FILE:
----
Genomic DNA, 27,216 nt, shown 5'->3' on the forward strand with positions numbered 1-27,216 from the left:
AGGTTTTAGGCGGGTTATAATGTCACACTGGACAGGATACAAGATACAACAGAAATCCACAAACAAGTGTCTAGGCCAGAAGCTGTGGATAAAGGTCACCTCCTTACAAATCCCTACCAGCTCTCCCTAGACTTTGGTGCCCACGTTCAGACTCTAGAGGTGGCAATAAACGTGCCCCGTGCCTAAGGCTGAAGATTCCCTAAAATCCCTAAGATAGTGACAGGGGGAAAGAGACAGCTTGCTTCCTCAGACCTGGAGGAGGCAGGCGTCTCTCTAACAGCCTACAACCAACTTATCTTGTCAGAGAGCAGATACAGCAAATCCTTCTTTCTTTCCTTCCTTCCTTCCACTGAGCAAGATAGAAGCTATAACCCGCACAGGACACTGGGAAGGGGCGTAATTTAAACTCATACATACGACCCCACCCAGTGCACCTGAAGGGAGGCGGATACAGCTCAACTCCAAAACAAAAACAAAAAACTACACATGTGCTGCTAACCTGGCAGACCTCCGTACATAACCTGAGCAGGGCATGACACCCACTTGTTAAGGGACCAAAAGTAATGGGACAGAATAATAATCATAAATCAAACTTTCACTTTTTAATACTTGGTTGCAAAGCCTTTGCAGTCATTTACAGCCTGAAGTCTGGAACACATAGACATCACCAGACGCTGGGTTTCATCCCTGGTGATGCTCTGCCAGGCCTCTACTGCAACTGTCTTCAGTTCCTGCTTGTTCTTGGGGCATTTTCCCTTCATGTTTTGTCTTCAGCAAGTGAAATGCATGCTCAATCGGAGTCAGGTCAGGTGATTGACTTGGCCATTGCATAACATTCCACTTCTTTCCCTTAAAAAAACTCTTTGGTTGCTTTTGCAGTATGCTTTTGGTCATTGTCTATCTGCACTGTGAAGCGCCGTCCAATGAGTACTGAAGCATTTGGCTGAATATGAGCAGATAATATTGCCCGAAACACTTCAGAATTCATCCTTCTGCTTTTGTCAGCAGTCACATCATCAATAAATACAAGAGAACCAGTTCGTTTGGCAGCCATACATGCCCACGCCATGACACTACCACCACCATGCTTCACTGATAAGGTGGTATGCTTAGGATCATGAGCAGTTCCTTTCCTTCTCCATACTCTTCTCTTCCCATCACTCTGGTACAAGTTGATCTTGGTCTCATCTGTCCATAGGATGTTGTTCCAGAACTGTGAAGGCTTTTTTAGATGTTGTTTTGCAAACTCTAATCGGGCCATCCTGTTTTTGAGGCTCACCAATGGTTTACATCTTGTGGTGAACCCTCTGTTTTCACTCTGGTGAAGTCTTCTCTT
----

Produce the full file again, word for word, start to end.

Genomic DNA, 27,216 nt, shown 5'->3' on the forward strand with positions numbered 1-27,216 from the left:
AGGTTTTAGGCGGGTTATAATGTCACACTGGACAGGATACAAGATACAACAGAAATCCACAAACAAGTGTCTAGGCCAGAAGCTGTGGATAAAGGTCACCTCCTTACAAATCCCTACCAGCTCTCCCTAGACTTTGGTGCCCACGTTCAGACTCTAGAGGTGGCAATAAACGTGCCCCGTGCCTAAGGCTGAAGATTCCCTAAAATCCCTAAGATAGTGACAGGGGGAAAGAGACAGCTTGCTTCCTCAGACCTGGAGGAGGCAGGCGTCTCTCTAACAGCCTACAACCAACTTATCTTGTCAGAGAGCAGATACAGCAAATCCTTCTTTCTTTCCTTCCTTCCTTCCACTGAGCAAGATAGAAGCTATAACCCGCACAGGACACTGGGAAGGGGCGTAATTTAAACTCATACATACGACCCCACCCAGTGCACCTGAAGGGAGGCGGATACAGCTCAACTCCAAAACAAAAACAAAAAACTACACATGTGCTGCTAACCTGGCAGACCTCCGTACATAACCTGAGCAGGGCATGACACCCACTTGTTAAGGGACCAAAAGTAATGGGACAGAATAATAATCATAAATCAAACTTTCACTTTTTAATACTTGGTTGCAAAGCCTTTGCAGTCATTTACAGCCTGAAGTCTGGAACACATAGACATCACCAGACGCTGGGTTTCATCCCTGGTGATGCTCTGCCAGGCCTCTACTGCAACTGTCTTCAGTTCCTGCTTGTTCTTGGGGCATTTTCCCTTCATGTTTTGTCTTCAGCAAGTGAAATGCATGCTCAATCGGAGTCAGGTCAGGTGATTGACTTGGCCATTGCATAACATTCCACTTCTTTCCCTTAAAAAAACTCTTTGGTTGCTTTTGCAGTATGCTTTTGGTCATTGTCTATCTGCACTGTGAAGCGCCGTCCAATGAGTACTGAAGCATTTGGCTGAATATGAGCAGATAATATTGCCCGAAACACTTCAGAATTCATCCTTCTGCTTTTGTCAGCAGTCACATCATCAATAAATACAAGAGAACCAGTTCGTTTGGCAGCCATACATGCCCACGCCATGACACTACCACCACCATGCTTCACTGATAAGGTGGTATGCTTAGGATCATGAGCAGTTCCTTTCCTTCTCCATACTCTTCTCTTCCCATCACTCTGGTACAAGTTGATCTTGGTCTCATCTGTCCATAGGATGTTGTTCCAGAACTGTGAAGGCTTTTTTAGATGTTGTTTTGCAAACTCTAATCGGGCCATCCTGTTTTTGAGGCTCACCAATGGTTTACATCTTGTGGTGAACCCTCTGTTTTCACTCTGGTGAAGTCTTCTCTT